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Two ways delivery tech is evolving to help restaurants

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More people than ever are ordering food via delivery apps. Off-premise restaurant sales totaled $198 billion last year and represent more than a third (38%) of total food and beverage sales at restaurants 1.

 

Overall, 54% of consumers are opting to order in because they are more comfortable at home, while 51% say they want to watch TV while eating and 42% say they simply don’t feel like dining in a restaurant 2.

 

Wanting to capitalize on this trend, restaurant operators may consider ramping up their own delivery operations or their partnerships with third parties that provide online delivery platforms. Yet thanks to recent developments, they may be able to use the best of both worlds.

 

To reach even more consumers and offer more flexibility for restaurant operations, certain third parties that provide online delivery platforms are giving chains the option to access their application to connect to delivery partners or offering consumers the chance to order directly through their app. Here are two examples of how restaurant chains are customizing how they handle off-premise orders:

 

Listed on third-party apps, but delivered by restaurant employees

To increase their effectiveness at fulfilling delivery orders, some chains are selecting specific aspects of off-premise operations to either handle themselves or outsource to a third party. For instance, Panera Bread is listed on the Uber Eats platform even though the orders will be delivered by Panera’s own staff.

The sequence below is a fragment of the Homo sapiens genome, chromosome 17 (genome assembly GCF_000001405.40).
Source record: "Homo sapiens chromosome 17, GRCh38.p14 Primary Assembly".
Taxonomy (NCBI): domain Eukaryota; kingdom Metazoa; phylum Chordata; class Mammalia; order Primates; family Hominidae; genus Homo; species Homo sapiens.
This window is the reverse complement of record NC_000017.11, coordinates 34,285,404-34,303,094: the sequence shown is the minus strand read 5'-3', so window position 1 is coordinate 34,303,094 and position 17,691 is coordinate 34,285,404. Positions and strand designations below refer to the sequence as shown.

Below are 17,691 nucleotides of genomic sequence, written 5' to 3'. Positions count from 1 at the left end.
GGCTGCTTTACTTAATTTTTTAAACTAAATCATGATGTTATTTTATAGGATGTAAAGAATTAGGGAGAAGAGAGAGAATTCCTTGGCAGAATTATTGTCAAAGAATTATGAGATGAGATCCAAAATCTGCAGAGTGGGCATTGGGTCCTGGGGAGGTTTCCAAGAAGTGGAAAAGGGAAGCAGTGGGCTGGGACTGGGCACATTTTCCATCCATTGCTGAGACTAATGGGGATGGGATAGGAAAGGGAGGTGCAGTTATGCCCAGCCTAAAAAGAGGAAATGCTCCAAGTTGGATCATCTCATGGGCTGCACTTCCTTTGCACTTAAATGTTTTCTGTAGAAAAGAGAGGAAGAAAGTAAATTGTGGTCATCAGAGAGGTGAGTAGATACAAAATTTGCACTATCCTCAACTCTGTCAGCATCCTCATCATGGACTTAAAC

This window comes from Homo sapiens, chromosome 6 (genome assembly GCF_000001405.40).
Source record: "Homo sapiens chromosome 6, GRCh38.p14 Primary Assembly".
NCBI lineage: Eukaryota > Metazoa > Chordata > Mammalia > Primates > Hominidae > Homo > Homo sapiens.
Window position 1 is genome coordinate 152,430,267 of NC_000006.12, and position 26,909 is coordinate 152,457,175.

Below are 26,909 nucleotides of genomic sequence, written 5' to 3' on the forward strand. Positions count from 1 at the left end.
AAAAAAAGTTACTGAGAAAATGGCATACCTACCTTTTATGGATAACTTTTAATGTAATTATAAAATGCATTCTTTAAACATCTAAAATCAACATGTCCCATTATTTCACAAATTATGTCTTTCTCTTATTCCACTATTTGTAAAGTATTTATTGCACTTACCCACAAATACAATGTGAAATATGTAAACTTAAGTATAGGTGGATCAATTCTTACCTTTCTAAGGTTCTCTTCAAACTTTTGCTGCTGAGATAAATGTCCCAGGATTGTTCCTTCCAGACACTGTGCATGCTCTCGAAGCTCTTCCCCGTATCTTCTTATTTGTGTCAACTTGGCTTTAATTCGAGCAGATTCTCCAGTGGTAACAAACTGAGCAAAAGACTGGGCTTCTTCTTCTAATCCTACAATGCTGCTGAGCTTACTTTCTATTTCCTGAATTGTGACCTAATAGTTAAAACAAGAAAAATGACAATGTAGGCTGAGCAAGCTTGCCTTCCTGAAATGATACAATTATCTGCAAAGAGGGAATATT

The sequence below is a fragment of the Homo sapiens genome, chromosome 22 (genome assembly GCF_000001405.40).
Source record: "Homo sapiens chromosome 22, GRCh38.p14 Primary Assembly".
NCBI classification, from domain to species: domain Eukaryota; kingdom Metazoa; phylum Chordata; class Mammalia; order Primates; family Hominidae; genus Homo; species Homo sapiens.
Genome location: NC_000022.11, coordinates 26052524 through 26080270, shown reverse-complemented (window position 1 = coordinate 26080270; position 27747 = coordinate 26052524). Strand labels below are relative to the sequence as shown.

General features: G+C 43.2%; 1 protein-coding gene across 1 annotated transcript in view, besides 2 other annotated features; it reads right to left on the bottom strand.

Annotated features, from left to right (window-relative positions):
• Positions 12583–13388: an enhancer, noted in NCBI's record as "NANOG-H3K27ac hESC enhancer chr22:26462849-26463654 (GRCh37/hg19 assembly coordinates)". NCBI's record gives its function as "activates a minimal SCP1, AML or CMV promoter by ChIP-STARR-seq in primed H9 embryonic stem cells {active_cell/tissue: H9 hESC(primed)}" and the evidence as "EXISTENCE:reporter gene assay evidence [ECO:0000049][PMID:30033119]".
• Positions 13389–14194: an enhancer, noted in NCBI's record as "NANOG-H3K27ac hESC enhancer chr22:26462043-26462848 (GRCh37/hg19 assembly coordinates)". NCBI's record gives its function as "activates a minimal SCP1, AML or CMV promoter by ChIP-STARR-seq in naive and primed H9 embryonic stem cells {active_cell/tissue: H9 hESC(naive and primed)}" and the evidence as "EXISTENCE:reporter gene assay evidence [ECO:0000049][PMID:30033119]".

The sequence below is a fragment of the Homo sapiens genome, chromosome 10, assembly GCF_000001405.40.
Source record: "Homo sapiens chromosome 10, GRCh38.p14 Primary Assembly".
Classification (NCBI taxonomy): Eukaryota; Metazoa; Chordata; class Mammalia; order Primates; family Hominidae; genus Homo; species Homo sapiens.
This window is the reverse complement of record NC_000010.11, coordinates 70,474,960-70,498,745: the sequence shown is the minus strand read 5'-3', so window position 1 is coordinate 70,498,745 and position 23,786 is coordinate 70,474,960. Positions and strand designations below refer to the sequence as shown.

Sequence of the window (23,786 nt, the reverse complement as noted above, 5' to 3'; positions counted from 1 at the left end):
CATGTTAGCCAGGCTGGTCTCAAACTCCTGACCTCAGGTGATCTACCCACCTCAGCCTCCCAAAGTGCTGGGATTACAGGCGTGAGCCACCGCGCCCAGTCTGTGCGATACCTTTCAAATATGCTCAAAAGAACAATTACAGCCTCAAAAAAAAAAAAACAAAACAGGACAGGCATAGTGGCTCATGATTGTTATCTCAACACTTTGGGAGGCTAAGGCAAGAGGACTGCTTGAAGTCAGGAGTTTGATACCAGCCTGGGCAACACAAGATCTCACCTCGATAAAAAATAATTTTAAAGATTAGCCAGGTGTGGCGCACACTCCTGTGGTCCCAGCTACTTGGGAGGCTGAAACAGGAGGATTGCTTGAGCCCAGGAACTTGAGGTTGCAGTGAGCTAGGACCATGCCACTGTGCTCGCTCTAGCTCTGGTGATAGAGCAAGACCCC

By appearing in third-party apps like Uber Eats, Panera hopes to reach new customers that only search for restaurants on specific online marketplaces—in fact, 21% of consumers who report using a third-party delivery application to order at least once a month1. Panera will continue to use their own proprietary app for off-site orders as well.

 

Orders Received via Restaurant Site or App, But Delivered By Third-Parties

Meanwhile, casual-dining chain Red Robin is opting to take advantage of a different aspect of third-party delivery apps. After discovering that 12.5% of its sales were for off-premise business, the chain began allowing customers to place orders via their own website and app. However, third-party delivery partners actually transport the orders. This allows Red Robin to give  customers the option of joining their  loyalty programs and  helps supplement restaurants’ staff by combining forces with Uber Eats’ delivery partner network. 

Independent restaurant operators can take a similar a la carte approach to off-site orders by deciding if they want third parties with online delivery platforms to take over some or all of the off-premise order process. They can do this by connecting restaurants to delivery partners or allowing customers to order through third-party delivery applications. This also caters to the 41% of consumers who report ordering from a restaurant directly as opposed to using a third-party app. Every restaurant is different, so thirdparties with online delivery platforms like Uber Eats are making sure they stay flexible.

To learn more about how Uber Eats can provide the top quality service restaurants need, visit https://www.ubereats.com/restaurant/signup.

 

1 Technomic, 2018 Next-Level Off-Premise

2 Technomic, 2019 Consumer Insights Planning Program, Evolution of Delivery & Takeout

This post is sponsored by Uber Eats

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